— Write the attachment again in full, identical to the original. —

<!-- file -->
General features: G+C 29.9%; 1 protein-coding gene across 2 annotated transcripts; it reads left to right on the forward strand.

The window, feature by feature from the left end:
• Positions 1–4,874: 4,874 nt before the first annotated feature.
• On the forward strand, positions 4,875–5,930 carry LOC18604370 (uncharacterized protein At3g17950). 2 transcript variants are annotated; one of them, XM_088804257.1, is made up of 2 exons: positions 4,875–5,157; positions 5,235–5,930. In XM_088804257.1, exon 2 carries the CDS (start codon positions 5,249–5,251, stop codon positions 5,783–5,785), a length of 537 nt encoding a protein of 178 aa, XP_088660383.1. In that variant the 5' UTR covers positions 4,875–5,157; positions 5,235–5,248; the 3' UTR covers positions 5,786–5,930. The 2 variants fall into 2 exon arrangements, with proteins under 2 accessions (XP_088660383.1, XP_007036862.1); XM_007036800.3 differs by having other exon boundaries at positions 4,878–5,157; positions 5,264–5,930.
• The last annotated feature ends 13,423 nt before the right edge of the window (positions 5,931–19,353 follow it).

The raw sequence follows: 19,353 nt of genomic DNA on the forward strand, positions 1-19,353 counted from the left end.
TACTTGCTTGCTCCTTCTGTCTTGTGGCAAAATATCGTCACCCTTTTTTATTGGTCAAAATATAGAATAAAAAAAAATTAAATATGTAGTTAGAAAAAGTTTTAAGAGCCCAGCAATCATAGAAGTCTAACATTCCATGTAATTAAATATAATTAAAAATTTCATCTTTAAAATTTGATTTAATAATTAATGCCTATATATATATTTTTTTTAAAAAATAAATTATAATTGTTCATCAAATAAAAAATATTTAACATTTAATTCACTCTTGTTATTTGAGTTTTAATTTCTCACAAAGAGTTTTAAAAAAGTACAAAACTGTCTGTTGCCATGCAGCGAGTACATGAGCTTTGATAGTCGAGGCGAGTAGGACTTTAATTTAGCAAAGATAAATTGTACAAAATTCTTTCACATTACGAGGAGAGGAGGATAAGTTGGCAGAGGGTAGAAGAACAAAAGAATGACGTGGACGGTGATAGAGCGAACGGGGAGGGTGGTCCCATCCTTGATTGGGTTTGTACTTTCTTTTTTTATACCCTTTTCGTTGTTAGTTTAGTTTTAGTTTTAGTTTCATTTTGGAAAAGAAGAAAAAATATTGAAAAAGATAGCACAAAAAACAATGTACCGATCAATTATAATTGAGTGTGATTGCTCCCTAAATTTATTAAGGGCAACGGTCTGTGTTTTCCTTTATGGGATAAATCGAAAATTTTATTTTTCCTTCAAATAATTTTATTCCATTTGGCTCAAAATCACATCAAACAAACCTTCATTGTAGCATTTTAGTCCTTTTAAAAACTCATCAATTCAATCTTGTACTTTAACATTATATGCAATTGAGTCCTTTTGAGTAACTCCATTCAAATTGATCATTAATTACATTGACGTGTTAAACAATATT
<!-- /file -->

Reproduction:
General features: G+C 29.9%; 1 protein-coding gene across 2 annotated transcripts; it reads left to right on the forward strand.

The window, feature by feature from the left end:
• Positions 1–4,874: 4,874 nt before the first annotated feature.
• On the forward strand, positions 4,875–5,930 carry LOC18604370 (uncharacterized protein At3g17950). 2 transcript variants are annotated; one of them, XM_088804257.1, is made up of 2 exons: positions 4,875–5,157; positions 5,235–5,930. In XM_088804257.1, exon 2 carries the CDS (start codon positions 5,249–5,251, stop codon positions 5,783–5,785), a length of 537 nt encoding a protein of 178 aa, XP_088660383.1. In that variant the 5' UTR covers positions 4,875–5,157; positions 5,235–5,248; the 3' UTR covers positions 5,786–5,930. The 2 variants fall into 2 exon arrangements, with proteins under 2 accessions (XP_088660383.1, XP_007036862.1); XM_007036800.3 differs by having other exon boundaries at positions 4,878–5,157; positions 5,264–5,930.
• The last annotated feature ends 13,423 nt before the right edge of the window (positions 5,931–19,353 follow it).

The raw sequence follows: 19,353 nt of genomic DNA on the forward strand, positions 1-19,353 counted from the left end.
TACTTGCTTGCTCCTTCTGTCTTGTGGCAAAATATCGTCACCCTTTTTTATTGGTCAAAATATAGAATAAAAAAAAATTAAATATGTAGTTAGAAAAAGTTTTAAGAGCCCAGCAATCATAGAAGTCTAACATTCCATGTAATTAAATATAATTAAAAATTTCATCTTTAAAATTTGATTTAATAATTAATGCCTATATATATATTTTTTTTAAAAAATAAATTATAATTGTTCATCAAATAAAAAATATTTAACATTTAATTCACTCTTGTTATTTGAGTTTTAATTTCTCACAAAGAGTTTTAAAAAAGTACAAAACTGTCTGTTGCCATGCAGCGAGTACATGAGCTTTGATAGTCGAGGCGAGTAGGACTTTAATTTAGCAAAGATAAATTGTACAAAATTCTTTCACATTACGAGGAGAGGAGGATAAGTTGGCAGAGGGTAGAAGAACAAAAGAATGACGTGGACGGTGATAGAGCGAACGGGGAGGGTGGTCCCATCCTTGATTGGGTTTGTACTTTCTTTTTTTATACCCTTTTCGTTGTTAGTTTAGTTTTAGTTTTAGTTTCATTTTGGAAAAGAAGAAAAAATATTGAAAAAGATAGCACAAAAAACAATGTACCGATCAATTATAATTGAGTGTGATTGCTCCCTAAATTTATTAAGGGCAACGGTCTGTGTTTTCCTTTATGGGATAAATCGAAAATTTTATTTTTCCTTCAAATAATTTTATTCCATTTGGCTCAAAATCACATCAAACAAACCTTCATTGTAGCATTTTAGTCCTTTTAAAAACTCATCAATTCAATCTTGTACTTTAACATTATATGCAATTGAGTCCTTTTGAGTAACTCCATTCAAATTGATCATTAATTACATTGACGTGTTAAACAATATT